Parents and pupils in Greater Manchester are being urged to plan to get to school by bicycle or scooter or on foot when term reopens in September if they can, to free up scarcer space on public transport for those who need to travel longer distances.
They would be supported by new cycling and walking routes, put in place across the region as part of the #SafeStreetsSaveLives project; like many cities and regions in the world, Greater Manchester has been taking measures to keep people moving while allowing for safe social distancing.
That has included lowering capacity on public transport, which has led to the common concern that this could cause heavier traffic, congestion and greater air pollution.
Transport for Greater Manchester has also provided detailed advice for parents and children for whom using public transport is necessary.
As for those who must take their cars, it has this advice: “If parents have to drive their children to or from school, they are asked to switch off their engine when waiting outside schools to reduce air pollution and consider parking further away and walking the last part of the journey.”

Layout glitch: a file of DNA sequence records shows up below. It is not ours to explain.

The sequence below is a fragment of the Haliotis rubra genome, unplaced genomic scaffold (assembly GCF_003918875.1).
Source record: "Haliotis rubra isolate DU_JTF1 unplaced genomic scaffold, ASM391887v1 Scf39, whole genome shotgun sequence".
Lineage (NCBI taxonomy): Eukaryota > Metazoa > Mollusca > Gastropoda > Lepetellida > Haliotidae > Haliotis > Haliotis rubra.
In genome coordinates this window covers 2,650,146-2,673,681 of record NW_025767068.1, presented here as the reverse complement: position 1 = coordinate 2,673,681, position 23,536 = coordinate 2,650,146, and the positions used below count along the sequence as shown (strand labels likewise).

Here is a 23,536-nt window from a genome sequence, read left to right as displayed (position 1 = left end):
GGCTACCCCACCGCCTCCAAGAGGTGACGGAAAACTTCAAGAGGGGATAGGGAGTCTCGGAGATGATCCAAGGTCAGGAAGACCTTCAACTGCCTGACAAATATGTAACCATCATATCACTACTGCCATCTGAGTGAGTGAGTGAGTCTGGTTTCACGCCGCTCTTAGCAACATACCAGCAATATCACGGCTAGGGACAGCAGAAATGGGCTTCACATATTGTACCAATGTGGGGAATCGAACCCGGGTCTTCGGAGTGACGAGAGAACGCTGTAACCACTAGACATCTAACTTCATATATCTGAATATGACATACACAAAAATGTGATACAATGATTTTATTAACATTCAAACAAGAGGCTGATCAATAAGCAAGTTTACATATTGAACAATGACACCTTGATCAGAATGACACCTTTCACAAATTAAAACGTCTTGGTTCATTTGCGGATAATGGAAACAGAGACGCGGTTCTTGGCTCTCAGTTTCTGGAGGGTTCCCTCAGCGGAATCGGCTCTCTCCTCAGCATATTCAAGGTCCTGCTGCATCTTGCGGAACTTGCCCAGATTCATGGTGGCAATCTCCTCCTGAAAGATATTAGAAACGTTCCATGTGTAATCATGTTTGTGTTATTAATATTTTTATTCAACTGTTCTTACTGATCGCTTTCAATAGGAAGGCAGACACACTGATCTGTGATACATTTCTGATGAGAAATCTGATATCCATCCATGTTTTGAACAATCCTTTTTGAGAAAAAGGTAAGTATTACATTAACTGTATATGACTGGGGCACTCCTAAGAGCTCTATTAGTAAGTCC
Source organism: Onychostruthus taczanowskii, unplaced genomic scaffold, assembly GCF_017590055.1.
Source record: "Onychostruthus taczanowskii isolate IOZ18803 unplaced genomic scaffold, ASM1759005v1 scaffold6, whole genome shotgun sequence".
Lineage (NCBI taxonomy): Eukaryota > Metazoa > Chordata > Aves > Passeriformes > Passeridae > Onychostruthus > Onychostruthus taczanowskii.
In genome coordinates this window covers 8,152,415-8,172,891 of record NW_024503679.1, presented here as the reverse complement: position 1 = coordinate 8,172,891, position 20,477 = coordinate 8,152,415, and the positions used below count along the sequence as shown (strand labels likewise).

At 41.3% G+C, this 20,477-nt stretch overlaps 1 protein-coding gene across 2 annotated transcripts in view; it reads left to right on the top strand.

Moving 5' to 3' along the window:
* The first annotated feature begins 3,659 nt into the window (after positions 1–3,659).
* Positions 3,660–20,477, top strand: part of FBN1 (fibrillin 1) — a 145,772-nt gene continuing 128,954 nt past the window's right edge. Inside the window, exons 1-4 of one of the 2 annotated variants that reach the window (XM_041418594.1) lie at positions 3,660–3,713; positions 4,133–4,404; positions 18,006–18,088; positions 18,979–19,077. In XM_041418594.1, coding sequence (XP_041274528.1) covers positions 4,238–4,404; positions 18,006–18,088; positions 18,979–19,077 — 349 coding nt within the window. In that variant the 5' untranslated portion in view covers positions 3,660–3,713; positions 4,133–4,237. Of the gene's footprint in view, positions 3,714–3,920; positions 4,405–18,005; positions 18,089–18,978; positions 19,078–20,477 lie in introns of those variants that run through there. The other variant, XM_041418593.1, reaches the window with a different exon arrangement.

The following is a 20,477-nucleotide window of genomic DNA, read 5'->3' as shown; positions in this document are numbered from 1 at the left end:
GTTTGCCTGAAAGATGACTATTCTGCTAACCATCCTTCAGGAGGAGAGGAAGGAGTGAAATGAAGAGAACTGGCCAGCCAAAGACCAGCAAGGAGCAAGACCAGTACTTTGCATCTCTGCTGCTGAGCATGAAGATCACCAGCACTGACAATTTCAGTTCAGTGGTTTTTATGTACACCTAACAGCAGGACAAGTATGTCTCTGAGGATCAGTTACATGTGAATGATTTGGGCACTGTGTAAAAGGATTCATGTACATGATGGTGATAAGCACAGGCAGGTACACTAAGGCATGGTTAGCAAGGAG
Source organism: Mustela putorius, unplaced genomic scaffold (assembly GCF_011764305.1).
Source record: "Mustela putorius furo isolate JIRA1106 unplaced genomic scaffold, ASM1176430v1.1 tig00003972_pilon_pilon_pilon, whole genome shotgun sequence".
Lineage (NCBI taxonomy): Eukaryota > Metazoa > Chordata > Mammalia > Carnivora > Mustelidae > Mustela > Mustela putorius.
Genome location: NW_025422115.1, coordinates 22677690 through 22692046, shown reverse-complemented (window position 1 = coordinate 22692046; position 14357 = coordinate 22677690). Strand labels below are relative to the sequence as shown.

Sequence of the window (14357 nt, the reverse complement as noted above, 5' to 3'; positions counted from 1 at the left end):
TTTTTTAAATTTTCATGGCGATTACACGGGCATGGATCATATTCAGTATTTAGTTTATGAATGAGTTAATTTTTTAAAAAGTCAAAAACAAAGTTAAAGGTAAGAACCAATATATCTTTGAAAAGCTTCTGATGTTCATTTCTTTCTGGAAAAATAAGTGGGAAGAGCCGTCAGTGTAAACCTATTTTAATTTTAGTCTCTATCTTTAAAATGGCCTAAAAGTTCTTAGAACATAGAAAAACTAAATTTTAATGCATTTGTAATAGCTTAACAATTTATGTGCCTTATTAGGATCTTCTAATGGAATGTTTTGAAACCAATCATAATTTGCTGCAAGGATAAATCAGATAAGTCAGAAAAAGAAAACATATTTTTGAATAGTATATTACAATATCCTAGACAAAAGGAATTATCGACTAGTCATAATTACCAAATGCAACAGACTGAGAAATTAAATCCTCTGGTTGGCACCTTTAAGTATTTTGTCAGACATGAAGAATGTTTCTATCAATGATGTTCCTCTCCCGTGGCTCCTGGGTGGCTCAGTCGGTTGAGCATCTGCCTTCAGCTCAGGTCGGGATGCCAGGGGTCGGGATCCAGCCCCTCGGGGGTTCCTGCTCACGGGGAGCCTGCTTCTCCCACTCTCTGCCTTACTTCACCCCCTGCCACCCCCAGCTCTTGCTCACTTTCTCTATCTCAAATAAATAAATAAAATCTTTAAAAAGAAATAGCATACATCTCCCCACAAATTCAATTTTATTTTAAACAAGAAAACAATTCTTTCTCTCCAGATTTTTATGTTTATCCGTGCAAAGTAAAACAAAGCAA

Air pollution caused by vehicles idling outside of schools has been an ongoing hot topic in the region.
“When schools return this September, parents and pupils need to be fully aware that travel hasn’t returned to normal,” said Head of Customer Engagement at TfGM, Sean Dyball.
“Our advice would be to travel on foot or by bike where possible, as this is a safe and healthy way to get to and from school.
“If you do need to travel to school by public transport, it is available, but you do need to plan ahead, apply for any passes you need now, check timetables in advance and be aware that capacity may be limited.
“When travelling to school, you should allow extra time for your journeys in case your first service is full, be patient with other passengers and take responsibility for keeping yourself and others safe,” he continued.
Cycling trips increased by an average of 34 per cent in Greater Manchester when the region responded to the COVID-19 pandemic with a lockdown, according to #SafeStreetsSaveLives, an initiative created to respond to the surge in demand for safe mobility options.
The campaign, made possible through £5m of emergency funding from the Mayor’s Cycling and Walking Challenge Fund, encourages each district to introduce measures that most benefit their residents.
Transport for Greater Manchester, on behalf of the Greater Manchester Combined Authority and local authorities, submitted a £21.5m GM-wide funding bid to the Department for Transport, which included plans for 200km of protected cycle lanes, 94km of which are on strategic routes.
Read the media release from Transport for Greater Manchester here: TfGM urges parents and pupils to check travel advice, plan ahead and cycle or walk to school where possible in September
Read more about #SafeStreetsSaveLives.
Banner photo credits: Sustrans